Tuesday, January 21, 2014

Skechers GoRun Ultra

I have to admit, before trying the Ultra. I had zero experience with maximum cushioned shoes. Sure I have checked out Hokas but could never see myself wearing them, So I was a bit skeptic when I first heard that Skechers Performance Division had a new maximum cushioned shoe in the loop. I am not an Ultra runner and as Im building up for Boston Marathon I have not done much trail latley. So how did the Ultras fit in, in my rotation? With Polar Vortex weather forecasts, snowy roads and stiff temperature here in New Jersey, I had found a perfect shoe for my winter running and recovery runs!

The GoRun Ultra was inspired by Ultra runner Robert Youngren, here you can read his blog and how Ultra was designed: http://youngrenepics.blogspot.com/2013/11/skechers-gorun-ultra-from-drawing-board.html

To break it down

Midsole/Out sole unit:
Ultra use a combination of a soft Resalyte midsole and more rigid Resagrip outsole to provide cushioning and support. Information from Robert Youngren blog:

Stack Heights 

  Forefoot =  23.0 mm
  Midfoot = 29.0 mm
  Heel = 27.0 mm 
  Net Drop = 4.0mm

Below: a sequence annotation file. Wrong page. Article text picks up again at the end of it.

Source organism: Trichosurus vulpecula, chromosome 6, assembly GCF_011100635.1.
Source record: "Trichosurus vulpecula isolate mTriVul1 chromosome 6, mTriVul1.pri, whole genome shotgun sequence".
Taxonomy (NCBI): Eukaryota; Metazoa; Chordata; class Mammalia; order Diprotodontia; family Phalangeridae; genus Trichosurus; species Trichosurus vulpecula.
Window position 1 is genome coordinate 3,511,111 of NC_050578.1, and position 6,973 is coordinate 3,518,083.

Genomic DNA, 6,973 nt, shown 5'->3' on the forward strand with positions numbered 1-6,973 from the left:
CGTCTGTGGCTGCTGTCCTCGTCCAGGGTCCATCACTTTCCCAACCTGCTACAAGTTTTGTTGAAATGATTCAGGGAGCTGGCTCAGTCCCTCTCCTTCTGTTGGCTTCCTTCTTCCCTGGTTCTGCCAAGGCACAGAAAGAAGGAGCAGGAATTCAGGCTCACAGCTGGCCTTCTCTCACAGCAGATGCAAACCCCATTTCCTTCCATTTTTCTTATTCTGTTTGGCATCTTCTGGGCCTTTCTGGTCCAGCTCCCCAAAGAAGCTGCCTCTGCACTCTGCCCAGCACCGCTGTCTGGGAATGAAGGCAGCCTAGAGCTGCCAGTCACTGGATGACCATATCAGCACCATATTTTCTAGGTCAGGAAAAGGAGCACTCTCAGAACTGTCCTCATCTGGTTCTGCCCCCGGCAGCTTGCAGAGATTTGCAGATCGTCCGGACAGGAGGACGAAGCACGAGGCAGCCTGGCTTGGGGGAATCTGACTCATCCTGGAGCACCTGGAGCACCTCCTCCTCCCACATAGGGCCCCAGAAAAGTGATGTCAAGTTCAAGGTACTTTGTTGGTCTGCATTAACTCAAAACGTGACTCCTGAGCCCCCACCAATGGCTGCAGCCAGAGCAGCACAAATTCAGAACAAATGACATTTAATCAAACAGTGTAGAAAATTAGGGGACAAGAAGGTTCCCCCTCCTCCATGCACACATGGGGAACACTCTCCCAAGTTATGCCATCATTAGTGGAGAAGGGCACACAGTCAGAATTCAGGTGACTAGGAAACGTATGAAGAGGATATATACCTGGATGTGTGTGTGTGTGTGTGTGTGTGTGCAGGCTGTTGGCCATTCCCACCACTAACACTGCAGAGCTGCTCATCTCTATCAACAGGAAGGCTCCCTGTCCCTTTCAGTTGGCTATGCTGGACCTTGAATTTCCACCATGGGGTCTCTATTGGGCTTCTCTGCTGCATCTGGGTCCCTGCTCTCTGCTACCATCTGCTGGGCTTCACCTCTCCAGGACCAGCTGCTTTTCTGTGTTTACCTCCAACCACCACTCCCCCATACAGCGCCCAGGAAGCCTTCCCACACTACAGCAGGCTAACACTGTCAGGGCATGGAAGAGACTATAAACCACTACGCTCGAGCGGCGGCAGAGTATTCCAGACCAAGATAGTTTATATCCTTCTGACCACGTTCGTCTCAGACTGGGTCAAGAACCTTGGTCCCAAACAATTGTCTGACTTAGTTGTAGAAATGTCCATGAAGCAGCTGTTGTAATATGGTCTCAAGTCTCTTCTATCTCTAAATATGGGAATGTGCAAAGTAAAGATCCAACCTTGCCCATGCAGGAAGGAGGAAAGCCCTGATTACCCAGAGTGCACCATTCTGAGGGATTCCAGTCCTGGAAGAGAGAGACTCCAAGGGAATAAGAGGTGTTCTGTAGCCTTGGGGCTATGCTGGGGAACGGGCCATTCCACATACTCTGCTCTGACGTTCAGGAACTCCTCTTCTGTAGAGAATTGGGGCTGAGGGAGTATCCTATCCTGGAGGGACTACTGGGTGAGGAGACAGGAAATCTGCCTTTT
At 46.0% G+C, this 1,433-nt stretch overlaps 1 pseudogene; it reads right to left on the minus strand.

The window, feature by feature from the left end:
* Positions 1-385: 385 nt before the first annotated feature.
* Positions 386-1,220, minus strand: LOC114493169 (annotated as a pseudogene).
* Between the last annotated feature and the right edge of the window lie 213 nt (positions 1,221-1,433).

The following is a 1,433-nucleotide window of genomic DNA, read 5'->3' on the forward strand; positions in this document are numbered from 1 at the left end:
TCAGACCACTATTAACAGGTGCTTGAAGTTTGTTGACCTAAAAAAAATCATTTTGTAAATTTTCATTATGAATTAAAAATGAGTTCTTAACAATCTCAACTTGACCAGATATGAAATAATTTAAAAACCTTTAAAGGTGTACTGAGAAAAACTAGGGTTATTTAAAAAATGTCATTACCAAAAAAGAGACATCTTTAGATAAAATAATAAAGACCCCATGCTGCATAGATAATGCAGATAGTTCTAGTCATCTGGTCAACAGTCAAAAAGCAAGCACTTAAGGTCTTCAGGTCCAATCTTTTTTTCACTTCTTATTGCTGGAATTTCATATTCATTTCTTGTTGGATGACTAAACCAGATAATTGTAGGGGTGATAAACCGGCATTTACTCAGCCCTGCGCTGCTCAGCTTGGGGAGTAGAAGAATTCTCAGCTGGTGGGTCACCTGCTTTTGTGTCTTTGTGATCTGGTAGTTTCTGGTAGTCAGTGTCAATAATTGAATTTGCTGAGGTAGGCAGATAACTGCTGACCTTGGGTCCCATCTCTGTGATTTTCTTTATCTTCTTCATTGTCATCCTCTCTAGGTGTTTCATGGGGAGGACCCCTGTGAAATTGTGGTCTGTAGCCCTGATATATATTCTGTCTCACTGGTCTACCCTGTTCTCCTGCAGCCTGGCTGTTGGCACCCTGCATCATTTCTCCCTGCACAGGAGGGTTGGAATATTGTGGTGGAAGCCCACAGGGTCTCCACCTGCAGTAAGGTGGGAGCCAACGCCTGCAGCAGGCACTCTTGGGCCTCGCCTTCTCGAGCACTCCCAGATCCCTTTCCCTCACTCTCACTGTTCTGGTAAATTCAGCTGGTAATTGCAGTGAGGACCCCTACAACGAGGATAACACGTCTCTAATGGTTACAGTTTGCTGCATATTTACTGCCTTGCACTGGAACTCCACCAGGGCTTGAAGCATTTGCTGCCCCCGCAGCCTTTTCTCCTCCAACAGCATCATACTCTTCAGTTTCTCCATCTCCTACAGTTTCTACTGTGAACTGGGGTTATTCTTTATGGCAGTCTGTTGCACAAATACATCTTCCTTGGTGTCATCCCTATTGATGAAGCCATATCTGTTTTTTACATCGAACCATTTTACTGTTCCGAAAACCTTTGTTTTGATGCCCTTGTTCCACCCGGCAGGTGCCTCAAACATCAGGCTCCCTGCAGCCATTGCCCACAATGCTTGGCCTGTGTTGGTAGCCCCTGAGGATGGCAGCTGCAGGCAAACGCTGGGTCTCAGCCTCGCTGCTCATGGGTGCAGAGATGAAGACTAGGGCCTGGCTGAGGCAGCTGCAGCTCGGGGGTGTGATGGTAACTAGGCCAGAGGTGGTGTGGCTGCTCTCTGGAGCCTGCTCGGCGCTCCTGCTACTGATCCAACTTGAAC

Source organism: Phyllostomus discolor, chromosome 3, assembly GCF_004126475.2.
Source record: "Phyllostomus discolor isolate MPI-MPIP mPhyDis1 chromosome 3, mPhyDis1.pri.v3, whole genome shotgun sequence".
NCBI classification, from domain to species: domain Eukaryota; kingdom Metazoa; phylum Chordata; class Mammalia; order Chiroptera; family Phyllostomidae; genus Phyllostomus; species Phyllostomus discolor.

Sockliner = 3-7 mm (tapers from 7mm at heel to 3mm at forefoot)
Outsole offers a pattern of medium sized lugs, shaped as triangles almost. Although I have not tried the Ultras on the trails, I have tried them on pretty rough, slushy winter condition roads. And the runs have been safe and secured. Truly I feel this works as well as a road shoes as it does on the trails. The cushioning is very well present, although I enjoy a road feel shoe, I have actully found the cushioning  being pleasant the day after a hard work out when your legs are beat up.  
The running feeling is very "poppy" and the midsole flexes well. I have no problems picking up paces with the poppy feeling.

The upper is very roomy. I have no problems getting a extra thick sock in them on a very cold day. In the front, the mesh is a bit stretchy, for toe display and a tighter mesh in the arch area to secure the fit. A couple of overlays add to the structure of the upper. Nothing to fancy, just simple functional design. The roomy upper is probably very useful if you're are planning to go the Ultra distance where your feet gets pretty swollen and beat up.

 As with all maximum cushioned shoes, you get a good stack height. You would think that the shoe therefor have sacrifice the energy return and the "pop" feeling. Ultra does not. I was pleasantly surprised how "fast" they actually felt and how flexible they are. They offer you ton of protection at the same time. I have heard from other runners who had used Ultra and rolled their ankles. This has not been an issue for me.